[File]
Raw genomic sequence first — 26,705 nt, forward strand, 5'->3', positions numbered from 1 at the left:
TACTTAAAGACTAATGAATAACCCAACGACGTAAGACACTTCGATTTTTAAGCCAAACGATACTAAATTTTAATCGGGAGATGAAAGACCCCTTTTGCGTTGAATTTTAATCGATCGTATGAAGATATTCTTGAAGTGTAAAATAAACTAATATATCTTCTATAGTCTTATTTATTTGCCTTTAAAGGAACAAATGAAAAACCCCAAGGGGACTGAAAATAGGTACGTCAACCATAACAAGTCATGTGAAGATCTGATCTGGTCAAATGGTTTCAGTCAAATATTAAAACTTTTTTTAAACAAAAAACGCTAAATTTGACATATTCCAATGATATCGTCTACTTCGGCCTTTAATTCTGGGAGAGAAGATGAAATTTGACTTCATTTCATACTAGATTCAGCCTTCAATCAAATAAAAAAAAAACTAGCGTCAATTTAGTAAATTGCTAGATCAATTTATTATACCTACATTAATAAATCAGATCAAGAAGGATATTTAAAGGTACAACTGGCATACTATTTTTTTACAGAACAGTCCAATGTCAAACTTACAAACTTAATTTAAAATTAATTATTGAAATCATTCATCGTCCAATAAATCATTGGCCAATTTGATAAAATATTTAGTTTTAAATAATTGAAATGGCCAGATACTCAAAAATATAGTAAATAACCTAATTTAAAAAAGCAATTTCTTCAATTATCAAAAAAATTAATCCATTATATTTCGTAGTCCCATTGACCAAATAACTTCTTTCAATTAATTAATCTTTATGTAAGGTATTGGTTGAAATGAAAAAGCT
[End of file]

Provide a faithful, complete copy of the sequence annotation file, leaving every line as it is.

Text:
Raw genomic sequence first — 26,705 nt, forward strand, 5'->3', positions numbered from 1 at the left:
TACTTAAAGACTAATGAATAACCCAACGACGTAAGACACTTCGATTTTTAAGCCAAACGATACTAAATTTTAATCGGGAGATGAAAGACCCCTTTTGCGTTGAATTTTAATCGATCGTATGAAGATATTCTTGAAGTGTAAAATAAACTAATATATCTTCTATAGTCTTATTTATTTGCCTTTAAAGGAACAAATGAAAAACCCCAAGGGGACTGAAAATAGGTACGTCAACCATAACAAGTCATGTGAAGATCTGATCTGGTCAAATGGTTTCAGTCAAATATTAAAACTTTTTTTAAACAAAAAACGCTAAATTTGACATATTCCAATGATATCGTCTACTTCGGCCTTTAATTCTGGGAGAGAAGATGAAATTTGACTTCATTTCATACTAGATTCAGCCTTCAATCAAATAAAAAAAAAACTAGCGTCAATTTAGTAAATTGCTAGATCAATTTATTATACCTACATTAATAAATCAGATCAAGAAGGATATTTAAAGGTACAACTGGCATACTATTTTTTTACAGAACAGTCCAATGTCAAACTTACAAACTTAATTTAAAATTAATTATTGAAATCATTCATCGTCCAATAAATCATTGGCCAATTTGATAAAATATTTAGTTTTAAATAATTGAAATGGCCAGATACTCAAAAATATAGTAAATAACCTAATTTAAAAAAGCAATTTCTTCAATTATCAAAAAAATTAATCCATTATATTTCGTAGTCCCATTGACCAAATAACTTCTTTCAATTAATTAATCTTTATGTAAGGTATTGGTTGAAATGAAAAAGCT